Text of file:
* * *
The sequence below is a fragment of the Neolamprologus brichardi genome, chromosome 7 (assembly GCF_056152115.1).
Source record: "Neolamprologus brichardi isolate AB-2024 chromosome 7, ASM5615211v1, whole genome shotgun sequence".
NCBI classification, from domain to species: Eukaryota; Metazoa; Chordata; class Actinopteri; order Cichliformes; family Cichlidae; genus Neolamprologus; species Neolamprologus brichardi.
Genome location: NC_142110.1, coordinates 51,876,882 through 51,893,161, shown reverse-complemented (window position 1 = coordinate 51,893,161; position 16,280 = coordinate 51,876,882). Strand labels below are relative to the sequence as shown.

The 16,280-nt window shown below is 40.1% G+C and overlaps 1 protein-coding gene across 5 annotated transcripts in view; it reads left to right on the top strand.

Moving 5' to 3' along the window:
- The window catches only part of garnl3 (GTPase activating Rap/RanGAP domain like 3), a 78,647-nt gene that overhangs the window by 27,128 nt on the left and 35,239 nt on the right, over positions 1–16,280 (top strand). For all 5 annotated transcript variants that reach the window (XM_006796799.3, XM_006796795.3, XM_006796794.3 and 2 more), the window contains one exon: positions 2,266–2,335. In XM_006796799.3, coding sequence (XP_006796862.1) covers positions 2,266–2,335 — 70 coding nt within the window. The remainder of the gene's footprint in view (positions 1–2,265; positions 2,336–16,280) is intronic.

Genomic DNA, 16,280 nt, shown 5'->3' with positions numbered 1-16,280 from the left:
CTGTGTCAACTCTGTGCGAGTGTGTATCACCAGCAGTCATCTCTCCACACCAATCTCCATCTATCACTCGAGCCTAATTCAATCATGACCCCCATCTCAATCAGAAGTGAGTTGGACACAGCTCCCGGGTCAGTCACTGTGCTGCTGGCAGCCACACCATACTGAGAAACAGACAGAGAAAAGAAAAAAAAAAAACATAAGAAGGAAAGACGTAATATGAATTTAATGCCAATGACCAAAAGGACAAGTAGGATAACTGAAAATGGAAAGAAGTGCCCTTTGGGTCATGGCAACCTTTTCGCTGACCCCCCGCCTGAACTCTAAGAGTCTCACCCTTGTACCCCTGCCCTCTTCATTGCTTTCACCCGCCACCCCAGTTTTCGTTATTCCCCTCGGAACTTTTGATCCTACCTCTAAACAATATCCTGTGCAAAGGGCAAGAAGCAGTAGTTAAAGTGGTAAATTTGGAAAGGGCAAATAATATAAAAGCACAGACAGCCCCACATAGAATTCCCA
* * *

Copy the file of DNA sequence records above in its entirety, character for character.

The sequence below is a fragment of the Neolamprologus brichardi genome, chromosome 7 (assembly GCF_056152115.1).
Source record: "Neolamprologus brichardi isolate AB-2024 chromosome 7, ASM5615211v1, whole genome shotgun sequence".
NCBI classification, from domain to species: Eukaryota; Metazoa; Chordata; class Actinopteri; order Cichliformes; family Cichlidae; genus Neolamprologus; species Neolamprologus brichardi.
Genome location: NC_142110.1, coordinates 51,876,882 through 51,893,161, shown reverse-complemented (window position 1 = coordinate 51,893,161; position 16,280 = coordinate 51,876,882). Strand labels below are relative to the sequence as shown.

The 16,280-nt window shown below is 40.1% G+C and overlaps 1 protein-coding gene across 5 annotated transcripts in view; it reads left to right on the top strand.

Moving 5' to 3' along the window:
- The window catches only part of garnl3 (GTPase activating Rap/RanGAP domain like 3), a 78,647-nt gene that overhangs the window by 27,128 nt on the left and 35,239 nt on the right, over positions 1–16,280 (top strand). For all 5 annotated transcript variants that reach the window (XM_006796799.3, XM_006796795.3, XM_006796794.3 and 2 more), the window contains one exon: positions 2,266–2,335. In XM_006796799.3, coding sequence (XP_006796862.1) covers positions 2,266–2,335 — 70 coding nt within the window. The remainder of the gene's footprint in view (positions 1–2,265; positions 2,336–16,280) is intronic.

Genomic DNA, 16,280 nt, shown 5'->3' with positions numbered 1-16,280 from the left:
CTGTGTCAACTCTGTGCGAGTGTGTATCACCAGCAGTCATCTCTCCACACCAATCTCCATCTATCACTCGAGCCTAATTCAATCATGACCCCCATCTCAATCAGAAGTGAGTTGGACACAGCTCCCGGGTCAGTCACTGTGCTGCTGGCAGCCACACCATACTGAGAAACAGACAGAGAAAAGAAAAAAAAAAAACATAAGAAGGAAAGACGTAATATGAATTTAATGCCAATGACCAAAAGGACAAGTAGGATAACTGAAAATGGAAAGAAGTGCCCTTTGGGTCATGGCAACCTTTTCGCTGACCCCCCGCCTGAACTCTAAGAGTCTCACCCTTGTACCCCTGCCCTCTTCATTGCTTTCACCCGCCACCCCAGTTTTCGTTATTCCCCTCGGAACTTTTGATCCTACCTCTAAACAATATCCTGTGCAAAGGGCAAGAAGCAGTAGTTAAAGTGGTAAATTTGGAAAGGGCAAATAATATAAAAGCACAGACAGCCCCACATAGAATTCCCA